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‘ [223] fraternity.’ And towards the close of the year he1 writes thus to a friend in Providence:
‘I am sorry that I can give you in return only a few lines2 which are destitute of thought and distinguished for bad penmanship, (for I write in haste,)—but so it is. A week's hard labor has just closed, and my mind is too much exhausted for mental effort, and my body too jaded to be serviceable. My correspondence is necessarily extensive and onerous; pen, ink and paper throw me into a kind of intellectual hydrophobia, and so I avoid them as much as possible.’

But we have not done with the mechanical obstacles to the birth of the new journal. The ream or two of3 paper needed to produce a specimen number was sought to be obtained on credit of Deacon Moses Grant, of the firm of Grant & Daniell, an acquaintance in the temperance cause, who had entire respect for the partners and had previously been consulted by them about starting the Liberator. His refusal to let them have the modest amount asked for was, therefore, not from distrust of ultimate repayment, but from scruples about countenancing a paper having the anti-slavery character proposed. At last, a house to which the young men were both strangers was found to take the business risk, and the first number was launched. Simultaneously was received from James Forten, ‘the greatly esteemed and4 venerated sailmaker of Philadelphia,’ the sum of fiftyfour dollars in advance for twenty-seven subscribers— aid so timely as (like that shortly before received from5 Ebenezer Dole) perhaps to be called Providential, seeing that Mr. Garrison's orthodoxy was at that date irreproachable. Still, neither a slender credit nor fifty-four dollars in hand could go a great way towards supporting a paper which began without a subscriber. But for the ‘cheering countenance and pecuniary assistance early extended to the Liberator’ by Mr. Sewall6 and Mr. Ellis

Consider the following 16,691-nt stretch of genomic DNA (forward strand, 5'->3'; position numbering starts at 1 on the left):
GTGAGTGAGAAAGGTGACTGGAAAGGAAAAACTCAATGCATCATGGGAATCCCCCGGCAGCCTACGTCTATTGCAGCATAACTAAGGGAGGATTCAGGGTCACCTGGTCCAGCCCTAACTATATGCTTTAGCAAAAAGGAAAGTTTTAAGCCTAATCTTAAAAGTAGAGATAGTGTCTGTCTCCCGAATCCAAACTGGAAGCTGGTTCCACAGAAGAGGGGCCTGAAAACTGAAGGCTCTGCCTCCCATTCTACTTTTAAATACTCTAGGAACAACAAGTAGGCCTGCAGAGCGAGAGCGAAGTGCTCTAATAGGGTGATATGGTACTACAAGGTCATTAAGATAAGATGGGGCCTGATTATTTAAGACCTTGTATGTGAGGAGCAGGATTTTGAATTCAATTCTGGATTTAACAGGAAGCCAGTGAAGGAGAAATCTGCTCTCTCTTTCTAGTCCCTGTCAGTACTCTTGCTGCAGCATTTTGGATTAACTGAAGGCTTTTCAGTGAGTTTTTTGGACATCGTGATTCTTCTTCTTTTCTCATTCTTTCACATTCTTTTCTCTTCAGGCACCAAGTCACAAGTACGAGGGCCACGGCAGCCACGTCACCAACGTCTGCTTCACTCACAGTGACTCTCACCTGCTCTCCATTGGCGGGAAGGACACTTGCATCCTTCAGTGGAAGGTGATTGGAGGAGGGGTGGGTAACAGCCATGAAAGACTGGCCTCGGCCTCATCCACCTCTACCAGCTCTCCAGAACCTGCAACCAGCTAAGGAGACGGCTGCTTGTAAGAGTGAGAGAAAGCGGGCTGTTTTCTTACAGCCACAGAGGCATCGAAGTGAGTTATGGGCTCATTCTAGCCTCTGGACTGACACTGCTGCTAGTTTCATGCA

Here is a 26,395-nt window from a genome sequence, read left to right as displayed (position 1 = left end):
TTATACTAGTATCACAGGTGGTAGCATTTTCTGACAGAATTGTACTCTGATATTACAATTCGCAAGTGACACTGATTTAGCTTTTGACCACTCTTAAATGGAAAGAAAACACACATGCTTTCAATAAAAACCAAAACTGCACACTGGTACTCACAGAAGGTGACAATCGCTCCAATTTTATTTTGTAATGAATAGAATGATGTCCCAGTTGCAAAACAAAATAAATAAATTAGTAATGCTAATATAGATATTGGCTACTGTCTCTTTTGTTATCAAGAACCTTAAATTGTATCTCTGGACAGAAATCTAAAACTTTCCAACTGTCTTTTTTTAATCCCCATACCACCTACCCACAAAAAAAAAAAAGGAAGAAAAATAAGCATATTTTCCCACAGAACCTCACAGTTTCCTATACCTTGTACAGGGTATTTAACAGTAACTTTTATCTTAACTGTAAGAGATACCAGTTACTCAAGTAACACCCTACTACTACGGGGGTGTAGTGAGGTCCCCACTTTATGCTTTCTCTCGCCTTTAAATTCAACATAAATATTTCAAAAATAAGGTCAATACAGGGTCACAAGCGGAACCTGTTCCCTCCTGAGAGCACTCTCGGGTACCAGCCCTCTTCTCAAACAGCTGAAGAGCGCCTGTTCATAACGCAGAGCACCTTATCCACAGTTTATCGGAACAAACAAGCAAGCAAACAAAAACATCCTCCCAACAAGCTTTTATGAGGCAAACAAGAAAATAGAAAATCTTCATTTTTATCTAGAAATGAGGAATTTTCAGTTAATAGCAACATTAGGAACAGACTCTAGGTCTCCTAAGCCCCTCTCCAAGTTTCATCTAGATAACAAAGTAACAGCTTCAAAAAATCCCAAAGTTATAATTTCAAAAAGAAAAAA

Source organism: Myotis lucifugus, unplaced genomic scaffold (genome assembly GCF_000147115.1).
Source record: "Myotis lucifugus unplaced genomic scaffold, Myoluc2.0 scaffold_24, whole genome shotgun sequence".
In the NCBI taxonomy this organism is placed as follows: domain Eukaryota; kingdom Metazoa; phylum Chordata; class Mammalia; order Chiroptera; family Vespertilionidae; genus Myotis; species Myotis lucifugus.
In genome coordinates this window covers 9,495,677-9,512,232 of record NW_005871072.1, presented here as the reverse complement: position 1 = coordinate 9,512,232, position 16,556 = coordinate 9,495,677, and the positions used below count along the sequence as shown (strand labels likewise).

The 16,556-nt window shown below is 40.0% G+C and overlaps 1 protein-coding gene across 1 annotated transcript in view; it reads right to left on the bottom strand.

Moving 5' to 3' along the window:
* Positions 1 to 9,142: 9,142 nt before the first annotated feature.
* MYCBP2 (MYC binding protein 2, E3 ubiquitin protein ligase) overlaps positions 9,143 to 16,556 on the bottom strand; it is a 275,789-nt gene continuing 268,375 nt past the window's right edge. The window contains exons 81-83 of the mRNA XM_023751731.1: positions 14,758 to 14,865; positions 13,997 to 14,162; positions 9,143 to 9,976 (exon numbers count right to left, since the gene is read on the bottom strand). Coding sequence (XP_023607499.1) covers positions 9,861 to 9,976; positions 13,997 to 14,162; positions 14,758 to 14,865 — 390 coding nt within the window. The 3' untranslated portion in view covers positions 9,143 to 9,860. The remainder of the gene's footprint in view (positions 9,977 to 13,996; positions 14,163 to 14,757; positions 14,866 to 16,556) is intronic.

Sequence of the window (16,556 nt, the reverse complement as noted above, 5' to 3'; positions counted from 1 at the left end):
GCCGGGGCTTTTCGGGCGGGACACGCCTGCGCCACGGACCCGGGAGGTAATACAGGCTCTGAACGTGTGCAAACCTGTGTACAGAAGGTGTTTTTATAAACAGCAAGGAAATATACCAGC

1 Nov. 12, 1831.

2 Ms.

3 Ms. Mar. 1, 1874, W. L. G. to O. Johnson; May's Recollections, p. 30; Lib. 21.18, 19.

4 Ms. Dec. 31, 1830, to W. L. G.

5 Ante, p. 193.

6 ‘Had it not been for Samuel E. Sewall, I never should have been able to continue the paper. He was the man who gave money again and again, never expecting and never asking for the return of it’ (Stenographic report of Mr. Garrison's speech at the 20th anniversary of the Liberator, omitted in print; see Lib. 21.18.

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